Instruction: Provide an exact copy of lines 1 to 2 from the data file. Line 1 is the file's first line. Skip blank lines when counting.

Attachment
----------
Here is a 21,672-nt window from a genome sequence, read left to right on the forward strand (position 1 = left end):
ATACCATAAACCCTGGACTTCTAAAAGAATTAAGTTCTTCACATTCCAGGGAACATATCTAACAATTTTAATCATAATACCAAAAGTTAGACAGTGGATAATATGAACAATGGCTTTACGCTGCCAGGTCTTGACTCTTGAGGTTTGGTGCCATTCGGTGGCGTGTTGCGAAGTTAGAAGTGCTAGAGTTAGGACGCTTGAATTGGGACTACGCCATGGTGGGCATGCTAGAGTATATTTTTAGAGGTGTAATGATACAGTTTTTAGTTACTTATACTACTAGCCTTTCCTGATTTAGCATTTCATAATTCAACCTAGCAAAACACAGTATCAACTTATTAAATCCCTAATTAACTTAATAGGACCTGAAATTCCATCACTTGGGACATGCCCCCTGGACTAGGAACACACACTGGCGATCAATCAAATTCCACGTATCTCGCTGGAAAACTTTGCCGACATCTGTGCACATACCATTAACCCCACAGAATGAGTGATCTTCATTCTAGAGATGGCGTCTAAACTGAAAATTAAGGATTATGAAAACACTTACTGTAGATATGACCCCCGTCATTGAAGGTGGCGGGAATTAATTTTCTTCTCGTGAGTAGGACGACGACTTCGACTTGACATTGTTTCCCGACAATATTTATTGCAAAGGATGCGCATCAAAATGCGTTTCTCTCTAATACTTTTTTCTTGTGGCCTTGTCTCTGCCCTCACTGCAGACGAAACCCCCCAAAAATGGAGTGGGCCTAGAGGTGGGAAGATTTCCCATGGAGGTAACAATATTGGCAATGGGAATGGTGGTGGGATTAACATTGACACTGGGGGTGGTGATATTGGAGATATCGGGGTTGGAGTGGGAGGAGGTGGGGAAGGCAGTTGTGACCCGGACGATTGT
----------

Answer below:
Here is a 21,672-nt window from a genome sequence, read left to right on the forward strand (position 1 = left end):
ATACCATAAACCCTGGACTTCTAAAAGAATTAAGTTCTTCACATTCCAGGGAACATATCTAACAATTTTAATCATAATACCAAAAGTTAGACAGTGGATAATATGAACAATGGCTTTACGCTGCCAGGTCTTGACTCTTGAGGTTTGGTGCCATTCGGTGGCGTGTTGCGAAGTTAGAAGTGCTAGAGTTAGGACGCTTGAATTGGGACTACGCCATGGTGGGCATGCTAGAGTATATTTTTAGAGGTGTAATGATACAGTTTTTAGTTACTTATACTACTAGCCTTTCCTGATTTAGCATTTCATAATTCAACCTAGCAAAACACAGTATCAACTTATTAAATCCCTAATTAACTTAATAGGACCTGAAATTCCATCACTTGGGACATGCCCCCTGGACTAGGAACACACACTGGCGATCAATCAAATTCCACGTATCTCGCTGGAAAACTTTGCCGACATCTGTGCACATACCATTAACCCCACAGAATGAGTGATCTTCATTCTAGAGATGGCGTCTAAACTGAAAATTAAGGATTATGAAAACACTTACTGTAGATATGACCCCCGTCATTGAAGGTGGCGGGAATTAATTTTCTTCTCGTGAGTAGGACGACGACTTCGACTTGACATTGTTTCCCGACAATATTTATTGCAAAGGATGCGCATCAAAATGCGTTTCTCTCTAATACTTTTTTCTTGTGGCCTTGTCTCTGCCCTCACTGCAGACGAAACCCCCCAAAAATGGAGTGGGCCTAGAGGTGGGAAGATTTCCCATGGAGGTAACAATATTGGCAATGGGAATGGTGGTGGGATTAACATTGACACTGGGGGTGGTGATATTGGAGATATCGGGGTTGGAGTGGGAGGAGGTGGGGAAGGCAGTTGTGACCCGGACGATTGT